With the graying of America's Baby Boomer generation, arthritis is a growing health concern.
Traditionally associated with the elderly, this common joint disease currently afflicts over 20 million men and women in the United States. To aggravate matters, arthritis is also prevalent among the overweight—which describes nearly 65 percent of our nation's adult population. Fortunately, treating the pain and disability of arthritis has been revolutionized by surgical joint replacements of the hips and knees. Unfortunately, as hip and knee replacements have become a more popular option, the toll on Medicare, private insurers and hospitals has escalated. Despite its huge implications for the healthcare system, the projected impact of joint replacements has attracted scant study.
To assess and address this issue, Sunny Kim, PhD, a researcher with the Robert Stempel School of Public Health at Florida International University, started with one of the largest databases of hospital procedures available: the Nationwide Inpatient Sample (NIS). Using the latest revision of international procedure coding, Dr. Kim identified joint replacement cases throughout the US and analyzed increases in surgeries and costs between 1997 and 2004. The April 2008 issue of Arthritis Care & Research (www.interscience.wiley.com/journal/arthritis) presents hard-hitting numbers to back her conclusion: “the burden resulting from hip/knee joint replacement is not only substantial but also increasing at a steep rate.”
Among Dr. Kim's significant, distressing findings:
- In 2004, approximately 431,485 primary knee replacements were performed—a 53 percent increase from the year 2000. 225,900 primary hip replacements were performed in the US—marking a 37 percent increase for the same period.
- In 1997, about 60 of primary hip replacements and 69 percent of primary knee replacements were performed on individuals between the ages of 65 and 84 years. Although elderly patients remained the main recipients, the number of joint replacement surgeries among the middle-aged, patients between 45 and 64 years, increased excessively—71 percent for hip replacements and 83 percent for knee replacements—in 2004.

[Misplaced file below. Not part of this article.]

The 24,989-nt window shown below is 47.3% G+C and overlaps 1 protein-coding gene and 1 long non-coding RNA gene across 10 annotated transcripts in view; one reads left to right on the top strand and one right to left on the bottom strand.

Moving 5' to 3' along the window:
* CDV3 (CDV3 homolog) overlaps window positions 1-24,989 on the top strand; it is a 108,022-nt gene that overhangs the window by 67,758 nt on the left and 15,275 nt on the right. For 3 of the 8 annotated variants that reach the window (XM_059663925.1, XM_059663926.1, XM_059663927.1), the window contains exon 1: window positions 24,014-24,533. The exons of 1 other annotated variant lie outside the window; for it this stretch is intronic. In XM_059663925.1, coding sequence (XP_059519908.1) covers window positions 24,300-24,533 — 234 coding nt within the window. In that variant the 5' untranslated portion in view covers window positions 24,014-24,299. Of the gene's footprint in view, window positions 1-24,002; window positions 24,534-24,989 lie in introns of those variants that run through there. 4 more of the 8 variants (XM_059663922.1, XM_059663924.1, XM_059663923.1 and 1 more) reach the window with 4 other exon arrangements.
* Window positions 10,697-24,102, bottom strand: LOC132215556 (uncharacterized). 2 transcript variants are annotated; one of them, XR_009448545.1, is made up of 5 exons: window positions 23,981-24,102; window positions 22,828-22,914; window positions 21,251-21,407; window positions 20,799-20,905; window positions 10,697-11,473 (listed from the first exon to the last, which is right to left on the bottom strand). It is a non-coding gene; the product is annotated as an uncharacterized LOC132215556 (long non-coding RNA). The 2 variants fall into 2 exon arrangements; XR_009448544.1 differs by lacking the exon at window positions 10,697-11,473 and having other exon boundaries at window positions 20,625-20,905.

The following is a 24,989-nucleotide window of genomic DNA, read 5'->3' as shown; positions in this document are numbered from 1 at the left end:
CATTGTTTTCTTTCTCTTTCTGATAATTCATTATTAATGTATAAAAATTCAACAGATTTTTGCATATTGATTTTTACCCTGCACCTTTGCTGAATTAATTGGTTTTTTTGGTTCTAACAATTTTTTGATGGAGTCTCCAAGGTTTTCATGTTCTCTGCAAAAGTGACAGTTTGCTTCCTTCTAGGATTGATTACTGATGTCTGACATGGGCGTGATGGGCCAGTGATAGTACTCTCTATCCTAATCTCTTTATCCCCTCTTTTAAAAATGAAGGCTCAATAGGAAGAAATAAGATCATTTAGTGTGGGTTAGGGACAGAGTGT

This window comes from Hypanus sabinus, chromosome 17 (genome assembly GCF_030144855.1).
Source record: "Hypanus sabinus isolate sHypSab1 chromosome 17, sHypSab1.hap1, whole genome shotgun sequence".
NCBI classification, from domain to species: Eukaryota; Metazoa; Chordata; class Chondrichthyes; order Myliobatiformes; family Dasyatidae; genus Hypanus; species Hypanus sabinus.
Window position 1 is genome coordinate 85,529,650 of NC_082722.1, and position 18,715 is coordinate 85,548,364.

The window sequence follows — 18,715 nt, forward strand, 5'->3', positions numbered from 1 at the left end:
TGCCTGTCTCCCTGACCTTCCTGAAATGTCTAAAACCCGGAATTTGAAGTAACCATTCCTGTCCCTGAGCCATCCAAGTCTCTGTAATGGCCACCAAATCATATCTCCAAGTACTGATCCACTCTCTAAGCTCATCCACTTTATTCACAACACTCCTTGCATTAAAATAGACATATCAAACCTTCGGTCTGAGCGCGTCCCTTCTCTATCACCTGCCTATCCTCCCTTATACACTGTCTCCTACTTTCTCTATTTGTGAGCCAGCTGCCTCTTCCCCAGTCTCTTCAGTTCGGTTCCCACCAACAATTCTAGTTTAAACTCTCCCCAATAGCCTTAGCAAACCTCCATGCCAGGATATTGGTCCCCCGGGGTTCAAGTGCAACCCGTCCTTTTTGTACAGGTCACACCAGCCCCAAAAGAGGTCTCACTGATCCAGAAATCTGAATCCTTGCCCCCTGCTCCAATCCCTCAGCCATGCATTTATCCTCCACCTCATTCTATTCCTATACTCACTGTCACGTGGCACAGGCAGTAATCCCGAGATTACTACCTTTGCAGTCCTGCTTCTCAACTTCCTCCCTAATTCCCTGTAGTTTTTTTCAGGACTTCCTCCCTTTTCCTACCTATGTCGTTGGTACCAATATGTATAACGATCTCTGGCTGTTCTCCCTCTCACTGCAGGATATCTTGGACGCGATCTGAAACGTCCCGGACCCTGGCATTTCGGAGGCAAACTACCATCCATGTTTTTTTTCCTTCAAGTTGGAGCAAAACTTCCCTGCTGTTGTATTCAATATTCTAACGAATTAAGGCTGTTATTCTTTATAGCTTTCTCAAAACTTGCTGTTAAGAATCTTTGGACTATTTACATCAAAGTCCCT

- Between 1997 and 2004, the hospital charges for joint replacements, both primary and revision surgeries, increased faster than the rate of inflation. While Medicare continued to provide the principal source of payment, compared with other sources of payment, the relative burden decreased. The burden on private insurance more than tripled in that 7-year span—from $1.1 billion to $3 billion for hip replacements and from $1.46 billion to $4.64 billion for knee replacements.
- If current trends persist, nearly 600,000 hip replacements and 1.4 million knee replacements will be performed in the year 2015.
Reflecting on the rise in the numbers of joint replacements and in surgeries among younger patients, Dr. Kim raises decreased lack of tolerance for pain and increased acceptance of surgical safety, as well as the impact of obesity, as possible explanations. She also acknowledges the study's inability to track the rates and costs of a less-invasive surgery for hip and knee replacements, performed on an outpatient basis for selected patients.
Calling for the creation of a national joint replacement registry as one key step, Dr. Kim stresses the need for urgent attention to the problems that come with the territory of this popular, radical arthritis treatment. “Public health education is critically important to reduce the proportion of people who are overweight as well as to manage arthritis at earlier stages,” she notes. “At the same time, given the steeply increasing trends of joint replacements and the expected number of joint revisions needed, the health care community should be prepared for this upcoming demand of surgical loads and its economic burden on government and private insurance systems.”